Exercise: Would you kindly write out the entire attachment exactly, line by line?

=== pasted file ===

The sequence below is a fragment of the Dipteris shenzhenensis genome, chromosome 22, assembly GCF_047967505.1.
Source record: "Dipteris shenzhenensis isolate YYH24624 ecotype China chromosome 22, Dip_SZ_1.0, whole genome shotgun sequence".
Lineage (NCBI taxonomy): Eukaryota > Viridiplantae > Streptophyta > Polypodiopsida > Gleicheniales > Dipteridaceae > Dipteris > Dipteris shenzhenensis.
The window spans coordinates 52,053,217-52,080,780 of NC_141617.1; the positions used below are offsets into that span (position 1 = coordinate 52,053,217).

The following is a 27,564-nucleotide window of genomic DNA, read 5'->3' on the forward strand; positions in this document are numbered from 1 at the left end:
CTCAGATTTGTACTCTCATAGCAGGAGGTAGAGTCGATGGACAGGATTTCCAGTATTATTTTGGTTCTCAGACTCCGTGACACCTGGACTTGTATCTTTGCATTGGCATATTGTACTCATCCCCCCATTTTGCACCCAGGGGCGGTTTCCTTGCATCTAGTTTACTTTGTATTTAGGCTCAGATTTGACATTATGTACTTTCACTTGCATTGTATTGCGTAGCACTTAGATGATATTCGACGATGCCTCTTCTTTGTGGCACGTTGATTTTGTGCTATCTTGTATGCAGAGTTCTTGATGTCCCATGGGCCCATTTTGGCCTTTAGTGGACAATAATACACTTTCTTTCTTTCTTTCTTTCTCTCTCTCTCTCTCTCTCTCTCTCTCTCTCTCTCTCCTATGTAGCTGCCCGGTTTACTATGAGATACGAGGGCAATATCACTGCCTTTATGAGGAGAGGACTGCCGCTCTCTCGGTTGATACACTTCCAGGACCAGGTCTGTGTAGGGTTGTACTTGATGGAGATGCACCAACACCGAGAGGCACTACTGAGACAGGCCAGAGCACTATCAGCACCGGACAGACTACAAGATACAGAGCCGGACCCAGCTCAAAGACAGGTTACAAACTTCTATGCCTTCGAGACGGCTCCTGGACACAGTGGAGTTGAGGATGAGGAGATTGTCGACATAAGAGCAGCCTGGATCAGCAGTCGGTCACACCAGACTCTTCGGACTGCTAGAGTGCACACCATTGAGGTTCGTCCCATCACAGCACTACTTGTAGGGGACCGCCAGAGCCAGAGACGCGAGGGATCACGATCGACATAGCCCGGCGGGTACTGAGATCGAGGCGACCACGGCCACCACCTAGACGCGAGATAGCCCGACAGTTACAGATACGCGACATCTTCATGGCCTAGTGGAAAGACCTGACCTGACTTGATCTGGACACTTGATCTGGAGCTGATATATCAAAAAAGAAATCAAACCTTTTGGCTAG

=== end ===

The sequence below is a fragment of the Dipteris shenzhenensis genome, chromosome 22, assembly GCF_047967505.1.
Source record: "Dipteris shenzhenensis isolate YYH24624 ecotype China chromosome 22, Dip_SZ_1.0, whole genome shotgun sequence".
Lineage (NCBI taxonomy): Eukaryota > Viridiplantae > Streptophyta > Polypodiopsida > Gleicheniales > Dipteridaceae > Dipteris > Dipteris shenzhenensis.
The window spans coordinates 52,053,217-52,080,780 of NC_141617.1; the positions used below are offsets into that span (position 1 = coordinate 52,053,217).

The following is a 27,564-nucleotide window of genomic DNA, read 5'->3' on the forward strand; positions in this document are numbered from 1 at the left end:
CTCAGATTTGTACTCTCATAGCAGGAGGTAGAGTCGATGGACAGGATTTCCAGTATTATTTTGGTTCTCAGACTCCGTGACACCTGGACTTGTATCTTTGCATTGGCATATTGTACTCATCCCCCCATTTTGCACCCAGGGGCGGTTTCCTTGCATCTAGTTTACTTTGTATTTAGGCTCAGATTTGACATTATGTACTTTCACTTGCATTGTATTGCGTAGCACTTAGATGATATTCGACGATGCCTCTTCTTTGTGGCACGTTGATTTTGTGCTATCTTGTATGCAGAGTTCTTGATGTCCCATGGGCCCATTTTGGCCTTTAGTGGACAATAATACACTTTCTTTCTTTCTTTCTTTCTCTCTCTCTCTCTCTCTCTCTCTCTCTCTCTCTCTCCTATGTAGCTGCCCGGTTTACTATGAGATACGAGGGCAATATCACTGCCTTTATGAGGAGAGGACTGCCGCTCTCTCGGTTGATACACTTCCAGGACCAGGTCTGTGTAGGGTTGTACTTGATGGAGATGCACCAACACCGAGAGGCACTACTGAGACAGGCCAGAGCACTATCAGCACCGGACAGACTACAAGATACAGAGCCGGACCCAGCTCAAAGACAGGTTACAAACTTCTATGCCTTCGAGACGGCTCCTGGACACAGTGGAGTTGAGGATGAGGAGATTGTCGACATAAGAGCAGCCTGGATCAGCAGTCGGTCACACCAGACTCTTCGGACTGCTAGAGTGCACACCATTGAGGTTCGTCCCATCACAGCACTACTTGTAGGGGACCGCCAGAGCCAGAGACGCGAGGGATCACGATCGACATAGCCCGGCGGGTACTGAGATCGAGGCGACCACGGCCACCACCTAGACGCGAGATAGCCCGACAGTTACAGATACGCGACATCTTCATGGCCTAGTGGAAAGACCTGACCTGACTTGATCTGGACACTTGATCTGGAGCTGATATATCAAAAAAGAAATCAAACCTTTTGGCTAG